MimickingLifeWithTooth-ColoredFillings

The goal of restorative dentistry is to return the teeth to full form (shape) and function. For years, a key tool for achieving this goal has been through the use of metal amalgams (silver looking dental fillings). However, this technique does have some disadvantages. One is the fact that they can involve removal of healthy tooth structure to retain them. Too much “undercutting” can undermine and weaken a tooth resulting in less resistance to biting forces possibly leading to fatigue fractures and cracked tooth syndrome. Another approach is call “biomimetic” which literally means mimicking life. This approach to dentistry is made possible through the structured use of tooth-like materials such as composite resins. Scientific studies and clinical experience have validated their use as both safe and predictable.

By mimicking life, we rely upon our delicate balance of artistry, experience and expertise to provide you with properly restored teeth that function and wear normally, while appearing indistinguishable from natural teeth. Dental composite are now the most commonly used materials for tooth-colored adhesive restorations and have properties similar to a natural tooth's enamel and dentin. They consist of resin which are plastic and fillers made of silica (a form of glass). The fillers give the composites wear resistance and translucency (see through properties). However, most of the properties of enamel are also mimicked quite well by dental porcelains. Porcelains are a form of ceramic, that are formed by the action of heat. Dental porcelains come in all colors and shades so we can easily and perfectly match the color of virtually any natural tooth. As for longevity, porcelain is typically your best option because it is the closest option in mimicking a natural tooth.

To learn more on this subject, you can continue reading the Dear Doctor magazine article “The Natural Beauty of Tooth Colored Fillings.” Or contact us today to schedule an appointment to discuss your specific questions.

By Tanglewood Dental
September 26, 2012
Category: Dental Procedures
PorcelainCrownsVsVeneersWhatsTheDifference

When it comes to restoring both the beauty and functionality of a smile, two of the most commonly used techniques are porcelain crowns and veneers. Why? They consistently deliver beautiful, natural-looking results that are permanent and require very little maintenance. And while they have many things in common, they also have just as many differences.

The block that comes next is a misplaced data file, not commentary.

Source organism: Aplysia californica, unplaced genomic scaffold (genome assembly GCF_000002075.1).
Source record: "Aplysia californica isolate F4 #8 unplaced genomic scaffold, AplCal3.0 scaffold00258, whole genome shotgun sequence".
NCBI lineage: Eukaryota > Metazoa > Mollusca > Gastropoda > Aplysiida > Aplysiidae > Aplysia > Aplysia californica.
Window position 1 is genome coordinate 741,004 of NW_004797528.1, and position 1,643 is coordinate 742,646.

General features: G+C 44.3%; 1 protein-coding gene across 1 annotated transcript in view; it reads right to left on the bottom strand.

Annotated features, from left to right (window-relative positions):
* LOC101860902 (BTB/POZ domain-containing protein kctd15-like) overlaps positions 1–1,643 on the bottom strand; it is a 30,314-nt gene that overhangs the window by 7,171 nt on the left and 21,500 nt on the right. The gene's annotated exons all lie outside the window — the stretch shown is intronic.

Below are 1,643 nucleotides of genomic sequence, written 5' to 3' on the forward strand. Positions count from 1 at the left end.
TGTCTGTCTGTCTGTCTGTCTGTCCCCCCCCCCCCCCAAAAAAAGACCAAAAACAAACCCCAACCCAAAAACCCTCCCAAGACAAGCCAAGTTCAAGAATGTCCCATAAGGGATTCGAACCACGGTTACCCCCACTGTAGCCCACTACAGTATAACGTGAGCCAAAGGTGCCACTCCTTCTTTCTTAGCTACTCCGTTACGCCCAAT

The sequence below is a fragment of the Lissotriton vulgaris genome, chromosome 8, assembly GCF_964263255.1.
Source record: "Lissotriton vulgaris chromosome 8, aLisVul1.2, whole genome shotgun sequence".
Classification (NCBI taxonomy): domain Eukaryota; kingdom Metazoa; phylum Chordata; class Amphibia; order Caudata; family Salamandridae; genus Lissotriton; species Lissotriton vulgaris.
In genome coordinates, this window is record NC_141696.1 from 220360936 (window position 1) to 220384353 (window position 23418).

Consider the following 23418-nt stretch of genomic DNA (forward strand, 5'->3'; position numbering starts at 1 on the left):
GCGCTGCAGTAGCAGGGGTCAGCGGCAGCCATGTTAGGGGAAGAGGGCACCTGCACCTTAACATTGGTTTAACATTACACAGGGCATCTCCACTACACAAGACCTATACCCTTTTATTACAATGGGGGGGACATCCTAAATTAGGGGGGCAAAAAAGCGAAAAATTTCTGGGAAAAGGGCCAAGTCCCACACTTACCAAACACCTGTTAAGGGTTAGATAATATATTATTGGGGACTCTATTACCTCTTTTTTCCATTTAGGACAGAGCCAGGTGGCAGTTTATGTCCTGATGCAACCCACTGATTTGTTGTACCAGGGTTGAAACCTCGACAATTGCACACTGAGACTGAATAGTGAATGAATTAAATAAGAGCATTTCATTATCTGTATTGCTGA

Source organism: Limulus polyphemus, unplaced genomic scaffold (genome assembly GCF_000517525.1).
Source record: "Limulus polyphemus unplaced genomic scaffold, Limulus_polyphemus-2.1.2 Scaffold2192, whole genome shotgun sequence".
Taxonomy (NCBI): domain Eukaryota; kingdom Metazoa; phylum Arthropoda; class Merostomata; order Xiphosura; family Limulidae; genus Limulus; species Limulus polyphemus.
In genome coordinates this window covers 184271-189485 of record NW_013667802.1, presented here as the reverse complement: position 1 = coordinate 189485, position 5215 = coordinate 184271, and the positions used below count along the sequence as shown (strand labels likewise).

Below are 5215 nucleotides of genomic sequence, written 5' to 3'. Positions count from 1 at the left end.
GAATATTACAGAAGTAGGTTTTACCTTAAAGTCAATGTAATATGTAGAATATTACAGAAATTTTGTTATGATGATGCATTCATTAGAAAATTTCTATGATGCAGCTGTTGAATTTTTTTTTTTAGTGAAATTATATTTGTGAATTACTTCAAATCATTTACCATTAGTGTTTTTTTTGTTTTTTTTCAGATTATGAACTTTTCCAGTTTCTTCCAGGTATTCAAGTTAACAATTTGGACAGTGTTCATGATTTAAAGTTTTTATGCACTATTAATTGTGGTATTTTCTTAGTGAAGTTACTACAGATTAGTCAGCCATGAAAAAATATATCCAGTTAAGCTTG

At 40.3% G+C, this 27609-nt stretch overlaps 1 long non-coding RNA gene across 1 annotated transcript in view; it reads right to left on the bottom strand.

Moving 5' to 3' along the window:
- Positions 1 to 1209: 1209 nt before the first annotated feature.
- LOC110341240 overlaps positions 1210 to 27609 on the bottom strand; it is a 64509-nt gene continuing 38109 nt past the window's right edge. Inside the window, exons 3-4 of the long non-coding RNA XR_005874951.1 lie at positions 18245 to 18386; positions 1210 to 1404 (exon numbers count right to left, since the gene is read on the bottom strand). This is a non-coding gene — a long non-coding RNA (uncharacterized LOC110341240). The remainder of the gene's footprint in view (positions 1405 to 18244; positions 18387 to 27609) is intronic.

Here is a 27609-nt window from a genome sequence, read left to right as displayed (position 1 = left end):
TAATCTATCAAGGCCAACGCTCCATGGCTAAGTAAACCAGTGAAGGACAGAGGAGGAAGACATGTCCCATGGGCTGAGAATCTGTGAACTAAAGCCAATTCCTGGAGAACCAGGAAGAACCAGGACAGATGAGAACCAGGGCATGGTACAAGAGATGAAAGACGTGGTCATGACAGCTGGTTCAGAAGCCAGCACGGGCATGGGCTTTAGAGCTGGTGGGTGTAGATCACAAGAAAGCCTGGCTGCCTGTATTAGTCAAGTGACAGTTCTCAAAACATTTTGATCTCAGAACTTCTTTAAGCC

The Similarities

Here are some facts that apply to both porcelain veneers and crowns:

  • Both enable changes to a tooth's color and shape.
  • Dental laboratory technicians use precise molds made by our office to hand-craft porcelain veneers and crowns.
  • Both are made using high-quality dental porcelain.
  • Neither respond to tooth whitening products — the color of the veneer or crown remains the same color as the day it was placed.
  • Neither procedure is reversible once completed.

The Differences

Here are some of their differences:

  • Crowns are used to replace a larger amount of tooth structure while veneers are thin shells that are placed over the front surface of teeth.
  • Veneers require much less tooth preparation (reduction by drilling) than crowns.
  • Crowns allow for greater change of tooth shape, while veneers allow for more minor changes.
  • Crowns are generally used to restore teeth that have lost tooth structure from decay or trauma.
  • Veneers are generally used where teeth are structurally healthy and intact, but color and shape change are required.
  • Veneers are used mostly for teeth that are visible when smiling, while crowns can be used to restore virtually any tooth.

Want To Learn More?

To learn more, read the Dear Doctor article, “Porcelain Crowns & Veneers.” Or, you can contact us to discuss your questions or to schedule a consultation.

By Tanglewood Dental
August 14, 2012
Category: Dental Procedures
DoYouNeedASmileMakeover

We are often asked about restorative and cosmetic dentistry procedures and the role they play in a smile makeover. We are also faced with people wondering whether or not they can benefit from treatment. For this reason, we developed the following self-assessment to help you determine whether or not cosmetic dentistry is right for you.

  • Do you avoid smiling in public or for photos?
  • Are you self-conscious about spaces and gaps between your teeth?
  • Do your teeth make you look older than you feel?
  • Have you ever held back or restrained a smile?
  • Do you feel that your teeth are stained or yellow?
  • Do you hold your hand in front of your mouth when talking, laughing or smiling?
  • Do your teeth look old and worn down, making you look and feel older?
  • Do your teeth appear short because of a “gummy” smile?
  • Are your teeth crooked, chipped or crowded?
  • Do you wish you had someone else's smile?

If you answered, “yes” to one or more of the above questions, then you could benefit from a smile makeover. However, that is the easiest part of the process. The next step is the one that probably matters the most — scheduling a consultation with us. During this appointment you can discuss the specifics that bother you about your smile using your responses from our self-assessment test. You can also learn about the many treatment options available for providing you with the smile of your dreams.

Ready To Take The Next Step?

Contact us today to discuss your smile makeover questions or to schedule a consultation. Or, learn more now when you continue reading the Dear Doctor article, “The Impact Of A Smile Makeover.”



Contact Us

Tanglewood Dental

905-847-9992
2520 Postmaster Dr. Oakville, ON L6M